Israel – How did salmonella spread in the Strauss production facility? – analysis


How does salmonella spread in a food production facility and can it be prevented?

Because salmonella is a pathogen that is prevalent in the gut of many animals and insects, it can spread by the animal’s feces into the soil, water and food. From there it can easily be introduced into and spread throughout a food production facility by way of raw ingredients, as was the case with the Strauss facility. It can also spread through the facility via contaminated packaging, equipment and workers’ hands and clothing.

Salmonella thrives in moist, warm environments such as drains, floors and processing equipment, making a food production facility the perfect environment for it.

However, there are several ways to ensure that the risk of salmonella contamination in a food facility is lessened, according to international cleaning equipment supplier Vikan’s hygiene and compliance manager Stine Lønnerup Bislev.

The first step to controlling the spread of the bacteria is to ensure that only clean and disinfected equipment, tools and utensils are brought into the processing area, Bislev explains on the company’s website. Then, all incoming ingredients and materials that pose a risk for contamination should be tested for salmonella ahead of production.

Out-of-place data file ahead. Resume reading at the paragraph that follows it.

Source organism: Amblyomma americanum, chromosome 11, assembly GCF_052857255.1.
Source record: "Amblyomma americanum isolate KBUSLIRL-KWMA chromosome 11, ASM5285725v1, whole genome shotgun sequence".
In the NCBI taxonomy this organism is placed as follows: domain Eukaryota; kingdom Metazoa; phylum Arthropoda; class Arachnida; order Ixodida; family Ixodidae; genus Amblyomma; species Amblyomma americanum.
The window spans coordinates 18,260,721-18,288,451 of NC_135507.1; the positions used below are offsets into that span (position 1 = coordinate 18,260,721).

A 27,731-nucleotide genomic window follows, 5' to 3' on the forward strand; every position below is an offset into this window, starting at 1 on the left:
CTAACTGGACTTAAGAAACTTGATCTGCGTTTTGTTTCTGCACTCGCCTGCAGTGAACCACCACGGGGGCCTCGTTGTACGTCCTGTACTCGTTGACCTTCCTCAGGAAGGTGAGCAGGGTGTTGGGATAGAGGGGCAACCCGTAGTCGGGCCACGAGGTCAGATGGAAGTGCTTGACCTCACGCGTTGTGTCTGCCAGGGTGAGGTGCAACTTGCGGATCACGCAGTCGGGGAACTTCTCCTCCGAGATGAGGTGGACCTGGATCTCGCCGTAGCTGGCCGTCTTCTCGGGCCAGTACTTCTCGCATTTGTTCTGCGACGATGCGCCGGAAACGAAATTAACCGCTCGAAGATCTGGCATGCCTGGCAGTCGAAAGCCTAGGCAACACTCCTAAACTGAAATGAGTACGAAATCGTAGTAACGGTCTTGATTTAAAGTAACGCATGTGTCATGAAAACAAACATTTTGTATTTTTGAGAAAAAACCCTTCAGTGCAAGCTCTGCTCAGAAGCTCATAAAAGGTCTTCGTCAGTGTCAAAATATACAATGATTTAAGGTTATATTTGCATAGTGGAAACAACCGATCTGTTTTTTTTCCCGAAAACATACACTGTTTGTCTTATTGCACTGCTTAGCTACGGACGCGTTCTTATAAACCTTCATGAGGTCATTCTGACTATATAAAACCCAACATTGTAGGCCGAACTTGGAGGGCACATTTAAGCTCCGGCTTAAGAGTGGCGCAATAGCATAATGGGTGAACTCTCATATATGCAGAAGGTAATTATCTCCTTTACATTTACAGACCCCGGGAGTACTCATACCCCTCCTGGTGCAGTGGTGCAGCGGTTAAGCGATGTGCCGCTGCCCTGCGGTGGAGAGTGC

Ingredients must be cleaned and disinfected properly, using either a wet or dry cleaning method, depending on the moisture content of the ingredient. High moisture ingredients that require wet cleaning include meat, vegetables and dairy products, Bislev notes.

To avoid the spread of contamination, raw and processed foods must be handled in separate areas, using separate tools and equipment. Cleaning equipment should meet the appropriate hygiene standards to facilitate easy cleaning and prevent microbial growth.

Hygenic design features include smooth surfaces, one-piece construction, easy dismantling and a lack of crevices.

Finally, Bislev states, a program should be developed by the production facility’s management in order to routinely sample the space for salmonella.

“An environmental monitoring program will assess the effectiveness of your overall hygienic practices, monitor the environment for transient pathogens and help mitigate potential harborage and growth niches,” she concludes.

Read more at the link above.

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